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I have a set of aligned sequences in fasta format. I want to get consensus out of the alignment. In case of most of the sites one of the base is showing maximum occurrence. In case of sites where two or more bases occur equal number of times, which base should be taken. An example is given below:


As per the conventions this will be the consensus

Site      : 1 2 3 4 5     6
Consensus : A T G C [G/C] N

But this output of the consensus sequence will throw an error when aligned with other sequences. So what should be done in such scenario and how to get consensus for such sites?

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2 Answers 2

You could also ask this question at Biostars.

However, these are my suggestions.

1) several packages exist to calculate consensus sequences. It may be worth using a known package.
2) If you want to create your own algorithm, have a look at the IUPAC nucleotide code (e.g. here). According to convention a G/C would be represented by "S"

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I have created code for this, but the problem is applications wouldn't accept such sequences with letters other than ATGC and also having multiple bases in a sequence at a site will obviously pose problem during alignment. –  SRKR Oct 24 '13 at 14:58
what applications are you using? Do you actually get an error? –  Stylize Oct 24 '13 at 21:43
One error that I get is invalid characters error, even then I have the option of ignoring such error. If I ignore such errors, it is creating gaps in other sequences. Also it is just ignoring letters S, Y and N. I am using MEGA 4.0 for my analysis. Also even if the application doesn't throw an error, it still is a glitch with data, which will eventually somehow affect the alignment. –  SRKR Oct 25 '13 at 12:08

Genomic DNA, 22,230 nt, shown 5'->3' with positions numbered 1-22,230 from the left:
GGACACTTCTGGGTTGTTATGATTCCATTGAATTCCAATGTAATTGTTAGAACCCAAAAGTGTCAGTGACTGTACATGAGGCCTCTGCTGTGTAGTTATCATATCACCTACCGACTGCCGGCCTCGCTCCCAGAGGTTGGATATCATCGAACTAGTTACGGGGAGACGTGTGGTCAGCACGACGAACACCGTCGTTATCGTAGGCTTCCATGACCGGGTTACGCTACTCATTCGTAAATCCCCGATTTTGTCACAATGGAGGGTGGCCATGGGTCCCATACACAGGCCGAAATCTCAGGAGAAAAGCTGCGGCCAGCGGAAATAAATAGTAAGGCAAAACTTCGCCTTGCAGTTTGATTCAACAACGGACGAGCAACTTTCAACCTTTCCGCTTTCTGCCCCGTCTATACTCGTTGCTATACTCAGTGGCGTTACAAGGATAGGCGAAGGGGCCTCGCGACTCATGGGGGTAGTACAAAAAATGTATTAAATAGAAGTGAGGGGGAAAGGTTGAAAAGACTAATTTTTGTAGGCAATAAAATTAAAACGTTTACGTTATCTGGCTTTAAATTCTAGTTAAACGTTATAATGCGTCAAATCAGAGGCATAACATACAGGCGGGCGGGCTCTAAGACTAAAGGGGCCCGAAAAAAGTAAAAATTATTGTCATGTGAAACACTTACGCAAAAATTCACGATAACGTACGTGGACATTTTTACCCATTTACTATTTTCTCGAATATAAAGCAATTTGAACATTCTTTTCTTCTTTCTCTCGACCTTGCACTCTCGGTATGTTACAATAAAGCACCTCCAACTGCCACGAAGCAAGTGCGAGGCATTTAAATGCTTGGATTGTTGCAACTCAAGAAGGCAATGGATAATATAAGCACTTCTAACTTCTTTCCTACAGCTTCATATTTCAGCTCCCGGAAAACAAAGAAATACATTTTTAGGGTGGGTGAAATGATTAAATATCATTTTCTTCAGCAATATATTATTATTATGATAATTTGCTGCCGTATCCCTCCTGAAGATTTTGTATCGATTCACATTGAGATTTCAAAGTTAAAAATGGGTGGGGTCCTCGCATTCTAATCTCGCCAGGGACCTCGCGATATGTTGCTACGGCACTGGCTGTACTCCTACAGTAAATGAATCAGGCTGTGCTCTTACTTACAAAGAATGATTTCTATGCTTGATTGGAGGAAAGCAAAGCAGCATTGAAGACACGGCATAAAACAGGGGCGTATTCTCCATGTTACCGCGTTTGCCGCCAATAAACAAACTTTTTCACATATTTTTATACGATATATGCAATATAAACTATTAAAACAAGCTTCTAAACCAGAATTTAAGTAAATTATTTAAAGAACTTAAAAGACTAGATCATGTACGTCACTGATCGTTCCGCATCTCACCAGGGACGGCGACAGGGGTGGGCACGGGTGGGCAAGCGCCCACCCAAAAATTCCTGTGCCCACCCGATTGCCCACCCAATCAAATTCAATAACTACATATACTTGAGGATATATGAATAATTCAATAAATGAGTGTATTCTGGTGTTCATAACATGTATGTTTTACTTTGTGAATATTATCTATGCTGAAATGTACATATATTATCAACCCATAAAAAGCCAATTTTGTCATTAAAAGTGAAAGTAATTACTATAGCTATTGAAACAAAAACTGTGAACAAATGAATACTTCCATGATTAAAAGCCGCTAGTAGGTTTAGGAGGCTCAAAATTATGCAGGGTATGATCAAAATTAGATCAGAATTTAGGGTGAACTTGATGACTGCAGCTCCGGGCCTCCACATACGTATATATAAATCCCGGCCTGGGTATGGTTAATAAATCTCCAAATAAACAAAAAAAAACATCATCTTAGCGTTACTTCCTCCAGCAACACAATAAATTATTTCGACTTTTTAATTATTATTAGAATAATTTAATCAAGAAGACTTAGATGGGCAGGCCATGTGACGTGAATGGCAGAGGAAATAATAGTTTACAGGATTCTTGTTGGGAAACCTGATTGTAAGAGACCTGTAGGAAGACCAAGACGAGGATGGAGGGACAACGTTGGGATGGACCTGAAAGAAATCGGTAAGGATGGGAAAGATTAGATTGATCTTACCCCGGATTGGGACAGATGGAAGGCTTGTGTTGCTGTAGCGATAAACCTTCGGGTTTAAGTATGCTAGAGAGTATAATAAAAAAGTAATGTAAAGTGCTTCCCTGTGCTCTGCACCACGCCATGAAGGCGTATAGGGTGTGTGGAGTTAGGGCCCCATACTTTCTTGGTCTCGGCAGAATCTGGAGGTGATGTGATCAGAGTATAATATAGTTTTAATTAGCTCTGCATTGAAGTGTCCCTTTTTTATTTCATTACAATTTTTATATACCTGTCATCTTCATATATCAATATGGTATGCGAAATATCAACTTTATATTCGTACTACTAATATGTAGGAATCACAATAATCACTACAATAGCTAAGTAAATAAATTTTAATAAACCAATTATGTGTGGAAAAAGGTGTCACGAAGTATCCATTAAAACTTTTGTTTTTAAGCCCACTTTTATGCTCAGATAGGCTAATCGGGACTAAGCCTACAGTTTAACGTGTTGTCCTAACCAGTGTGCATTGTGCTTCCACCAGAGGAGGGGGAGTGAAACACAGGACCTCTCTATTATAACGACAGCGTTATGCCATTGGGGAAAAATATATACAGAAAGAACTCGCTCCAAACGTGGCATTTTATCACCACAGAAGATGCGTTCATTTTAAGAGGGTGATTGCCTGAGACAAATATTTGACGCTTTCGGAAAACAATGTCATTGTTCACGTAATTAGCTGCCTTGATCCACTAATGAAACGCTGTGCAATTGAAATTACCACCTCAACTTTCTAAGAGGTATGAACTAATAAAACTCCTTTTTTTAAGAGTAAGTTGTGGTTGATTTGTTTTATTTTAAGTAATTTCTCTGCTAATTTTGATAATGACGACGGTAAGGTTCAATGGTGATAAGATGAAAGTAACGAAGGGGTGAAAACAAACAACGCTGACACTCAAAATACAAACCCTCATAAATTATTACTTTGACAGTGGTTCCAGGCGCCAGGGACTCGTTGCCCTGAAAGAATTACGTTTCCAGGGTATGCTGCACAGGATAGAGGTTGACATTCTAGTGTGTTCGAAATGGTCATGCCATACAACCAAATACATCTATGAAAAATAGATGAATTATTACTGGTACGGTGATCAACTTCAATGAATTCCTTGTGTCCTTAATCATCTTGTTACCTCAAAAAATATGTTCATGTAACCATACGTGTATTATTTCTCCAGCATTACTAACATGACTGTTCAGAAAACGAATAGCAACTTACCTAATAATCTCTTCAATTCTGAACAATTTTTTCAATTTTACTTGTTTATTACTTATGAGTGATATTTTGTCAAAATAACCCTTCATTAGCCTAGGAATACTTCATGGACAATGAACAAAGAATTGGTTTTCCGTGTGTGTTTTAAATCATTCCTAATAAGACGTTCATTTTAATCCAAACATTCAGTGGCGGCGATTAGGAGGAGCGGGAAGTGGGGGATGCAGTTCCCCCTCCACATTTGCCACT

It isn't really a "glitch" in the data. The data does not have ambiguity, it appears that you are artificially introducing ambiguity through the consensus approach. Why would you not just align all sequences as is? Why do you want to build a consensus sequence first and then perform an alignment again? –  Stylize Oct 25 '13 at 12:33
the information that I have is of aligned sequences only. Even the example that I gave above is that of aligned sequences. –  SRKR Oct 26 '13 at 19:47

Most consensus callers take quality into account to find not only the most frequent base but also the base with the highest confidence.

For example, in the old sanger days, an algorithm that did this was the Churchill-Waterman consensus calling algorithm. There were also modified versions to suit your needs (for example, versions that did not call ambiguities)

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true, but in this case there is no quality information (or is there?). I am not sure why the OP is calculating consensus in the first place... –  Stylize Oct 25 '13 at 21:45

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